This is a charming first novel, easy to read and extremely hard to put down. Enter Etta, an 83-year-old former teacher, married to Otto. Etta has had an unfulfilled dream for years:
living on the prairies of Saskatchewan, she wants to see the ocean. Easy. But the only way she can figure out to do that is to start walking, with a few sundry necessities and her husband’s gun to be utilized alternately as weapon or cane.
The first chapter, a letter, is one of the best in recent memory: “Otto, I’ve gone. I’ve never seen the water, so I’ve gone there. Don’t worry, I’ve left you the truck. I can walk. I will try to remember to come back. Yours (always), Etta.” Otto saw the ocean when he served in the Atlantic in World War II.
Along her way, Etta is joined by James--a coyote and her spiritual guide. When she goes through cities, he meets her on the other side. He teaches her how to eat a raw squirrel; she carries him on her back when his paw has been wounded in a leg-hold trap. They speak and sing together. This, too, is charming, not sentimental as it might have been if crafted by less skilled--and imaginative--hands.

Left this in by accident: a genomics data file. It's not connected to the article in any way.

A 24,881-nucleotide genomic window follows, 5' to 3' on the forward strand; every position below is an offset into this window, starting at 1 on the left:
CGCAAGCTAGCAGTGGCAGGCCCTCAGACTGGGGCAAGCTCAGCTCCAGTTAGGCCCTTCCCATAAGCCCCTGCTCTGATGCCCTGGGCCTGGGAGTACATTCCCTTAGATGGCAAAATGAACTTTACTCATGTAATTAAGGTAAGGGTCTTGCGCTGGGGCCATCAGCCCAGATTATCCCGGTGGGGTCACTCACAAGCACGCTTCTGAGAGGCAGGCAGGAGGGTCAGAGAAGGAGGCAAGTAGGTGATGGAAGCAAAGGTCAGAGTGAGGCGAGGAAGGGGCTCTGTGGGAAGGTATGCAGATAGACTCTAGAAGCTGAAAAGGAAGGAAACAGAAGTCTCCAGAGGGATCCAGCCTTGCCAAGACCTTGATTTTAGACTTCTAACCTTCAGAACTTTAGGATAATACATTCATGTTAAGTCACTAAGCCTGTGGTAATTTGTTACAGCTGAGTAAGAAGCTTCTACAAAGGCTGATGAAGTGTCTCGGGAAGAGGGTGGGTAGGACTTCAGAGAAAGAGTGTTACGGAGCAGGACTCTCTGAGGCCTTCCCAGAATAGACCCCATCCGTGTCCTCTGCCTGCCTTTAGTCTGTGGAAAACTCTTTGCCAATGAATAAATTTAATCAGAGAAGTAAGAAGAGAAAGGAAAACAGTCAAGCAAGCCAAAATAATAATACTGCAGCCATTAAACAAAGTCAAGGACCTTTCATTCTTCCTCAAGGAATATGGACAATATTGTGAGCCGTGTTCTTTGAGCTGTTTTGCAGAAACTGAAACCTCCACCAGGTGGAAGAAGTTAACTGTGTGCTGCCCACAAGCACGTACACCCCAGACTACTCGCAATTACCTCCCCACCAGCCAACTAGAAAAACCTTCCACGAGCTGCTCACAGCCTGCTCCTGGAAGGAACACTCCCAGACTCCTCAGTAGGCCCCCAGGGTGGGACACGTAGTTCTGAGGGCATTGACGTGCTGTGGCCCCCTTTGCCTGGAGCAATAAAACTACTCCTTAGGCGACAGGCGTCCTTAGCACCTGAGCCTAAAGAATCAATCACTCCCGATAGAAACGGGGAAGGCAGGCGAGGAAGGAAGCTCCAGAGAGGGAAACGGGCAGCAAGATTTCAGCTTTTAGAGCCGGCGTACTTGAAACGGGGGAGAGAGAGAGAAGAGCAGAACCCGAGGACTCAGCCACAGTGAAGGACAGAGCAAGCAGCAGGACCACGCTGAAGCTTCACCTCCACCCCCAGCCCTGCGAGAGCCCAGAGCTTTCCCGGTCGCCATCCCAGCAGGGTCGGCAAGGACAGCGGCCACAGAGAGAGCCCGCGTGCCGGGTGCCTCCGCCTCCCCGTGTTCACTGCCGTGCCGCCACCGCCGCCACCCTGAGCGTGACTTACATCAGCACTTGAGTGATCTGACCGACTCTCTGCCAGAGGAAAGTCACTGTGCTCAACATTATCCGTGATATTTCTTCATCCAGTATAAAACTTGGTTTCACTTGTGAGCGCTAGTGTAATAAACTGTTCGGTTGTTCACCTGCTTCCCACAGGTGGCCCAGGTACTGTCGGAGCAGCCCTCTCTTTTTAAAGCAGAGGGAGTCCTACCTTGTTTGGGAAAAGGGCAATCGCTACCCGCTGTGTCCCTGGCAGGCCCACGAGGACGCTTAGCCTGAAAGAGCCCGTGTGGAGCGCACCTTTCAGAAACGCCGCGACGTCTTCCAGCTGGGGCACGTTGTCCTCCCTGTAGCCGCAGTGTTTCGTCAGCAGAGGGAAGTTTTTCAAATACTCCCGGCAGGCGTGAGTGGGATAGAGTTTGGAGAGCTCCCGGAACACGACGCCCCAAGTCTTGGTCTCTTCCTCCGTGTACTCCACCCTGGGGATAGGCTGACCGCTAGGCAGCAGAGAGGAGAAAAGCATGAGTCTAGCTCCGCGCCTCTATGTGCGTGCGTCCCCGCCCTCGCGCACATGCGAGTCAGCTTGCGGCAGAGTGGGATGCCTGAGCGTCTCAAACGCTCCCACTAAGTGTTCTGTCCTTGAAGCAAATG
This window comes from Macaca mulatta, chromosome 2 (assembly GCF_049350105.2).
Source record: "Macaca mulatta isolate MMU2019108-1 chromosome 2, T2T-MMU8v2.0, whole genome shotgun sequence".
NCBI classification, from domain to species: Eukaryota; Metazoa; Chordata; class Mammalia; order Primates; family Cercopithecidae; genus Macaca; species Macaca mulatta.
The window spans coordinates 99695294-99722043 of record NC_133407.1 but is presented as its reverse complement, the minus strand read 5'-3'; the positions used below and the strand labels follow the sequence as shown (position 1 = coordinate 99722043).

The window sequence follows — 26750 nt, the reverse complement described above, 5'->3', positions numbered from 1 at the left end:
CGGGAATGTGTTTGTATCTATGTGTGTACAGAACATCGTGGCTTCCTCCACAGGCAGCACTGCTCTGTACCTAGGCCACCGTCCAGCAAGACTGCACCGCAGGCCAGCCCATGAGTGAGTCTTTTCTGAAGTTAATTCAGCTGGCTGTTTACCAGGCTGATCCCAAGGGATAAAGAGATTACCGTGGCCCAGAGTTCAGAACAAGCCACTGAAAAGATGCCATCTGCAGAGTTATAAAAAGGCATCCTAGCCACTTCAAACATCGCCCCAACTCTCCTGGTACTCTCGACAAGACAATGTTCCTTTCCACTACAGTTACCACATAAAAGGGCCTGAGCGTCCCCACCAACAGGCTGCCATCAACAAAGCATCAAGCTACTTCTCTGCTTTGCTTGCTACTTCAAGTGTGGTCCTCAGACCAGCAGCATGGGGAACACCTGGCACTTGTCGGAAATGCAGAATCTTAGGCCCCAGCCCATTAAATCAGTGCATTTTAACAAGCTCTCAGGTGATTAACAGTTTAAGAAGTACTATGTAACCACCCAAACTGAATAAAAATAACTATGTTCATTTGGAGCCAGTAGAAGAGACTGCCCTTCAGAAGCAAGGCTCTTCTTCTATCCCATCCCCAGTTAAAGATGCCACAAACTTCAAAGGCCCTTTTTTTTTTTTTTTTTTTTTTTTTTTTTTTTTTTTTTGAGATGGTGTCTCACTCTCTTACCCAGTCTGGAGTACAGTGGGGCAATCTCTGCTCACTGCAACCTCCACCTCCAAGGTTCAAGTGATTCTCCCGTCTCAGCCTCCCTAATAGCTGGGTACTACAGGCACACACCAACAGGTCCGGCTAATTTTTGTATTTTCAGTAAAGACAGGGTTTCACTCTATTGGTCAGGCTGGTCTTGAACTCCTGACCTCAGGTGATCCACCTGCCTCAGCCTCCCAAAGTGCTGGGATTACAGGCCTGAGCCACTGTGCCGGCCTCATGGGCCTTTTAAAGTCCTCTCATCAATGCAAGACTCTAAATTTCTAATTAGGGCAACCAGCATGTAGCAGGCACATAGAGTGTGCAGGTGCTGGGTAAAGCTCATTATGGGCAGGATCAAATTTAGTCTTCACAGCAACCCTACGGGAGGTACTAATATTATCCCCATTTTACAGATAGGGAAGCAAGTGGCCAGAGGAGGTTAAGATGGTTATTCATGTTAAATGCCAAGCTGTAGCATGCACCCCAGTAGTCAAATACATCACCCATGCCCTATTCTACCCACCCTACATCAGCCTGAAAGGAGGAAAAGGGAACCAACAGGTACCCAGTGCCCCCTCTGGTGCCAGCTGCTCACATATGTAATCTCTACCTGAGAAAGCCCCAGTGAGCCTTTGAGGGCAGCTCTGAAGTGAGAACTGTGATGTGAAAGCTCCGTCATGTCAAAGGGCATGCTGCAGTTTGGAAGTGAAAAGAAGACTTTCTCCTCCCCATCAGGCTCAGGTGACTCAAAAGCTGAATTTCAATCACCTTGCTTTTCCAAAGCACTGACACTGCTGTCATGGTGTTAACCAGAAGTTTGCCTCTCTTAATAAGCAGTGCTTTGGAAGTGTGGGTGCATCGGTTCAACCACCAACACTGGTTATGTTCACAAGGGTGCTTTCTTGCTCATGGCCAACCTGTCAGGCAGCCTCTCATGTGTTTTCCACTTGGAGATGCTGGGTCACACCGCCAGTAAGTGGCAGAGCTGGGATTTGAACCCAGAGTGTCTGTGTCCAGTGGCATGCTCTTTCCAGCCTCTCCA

The fourth character, Russell, is a neighbor farmer and lifelong friend of Otto and Etta. He has loved Etta his whole life and has his own unrealized personal dreams.
While Etta is gone, as Otto is lonely, he adopts a guinea pig (Oats) and crafts a papier-mâché pig for the creature’s company. This creation leads to an obsessive period in which Otto makes many larger creatures, including two deer for Russell, who has always wanted to bag a deer. The work is good enough for a gallery, but Otto has no interest in letting it out of his possession, continuing to create more, some representing parts of the three friends’ lives. He learns to cook from Etta’s old recipes. The couple write each other, but most letters never arrive.
This book is about courage; about the fidelity and wisdom of animals other than human; about human love and patience; about the inevitability of aging. It is part magical realism, often told in flashbacks and dream-like sequences.
For a first novel, this feels like a stunning achievement. Hooper appears quite wise at a somewhat tender age. Born in Canada, she lives in England, where she also teaches and performs music.
Warning to all: the beginning, hopeful and surprising, is far more pleasant to contemplate than the conclusion, as realistic as it may be.
And beware elderly, coupled readers: Etta may be more of a role model than you ever have wanted.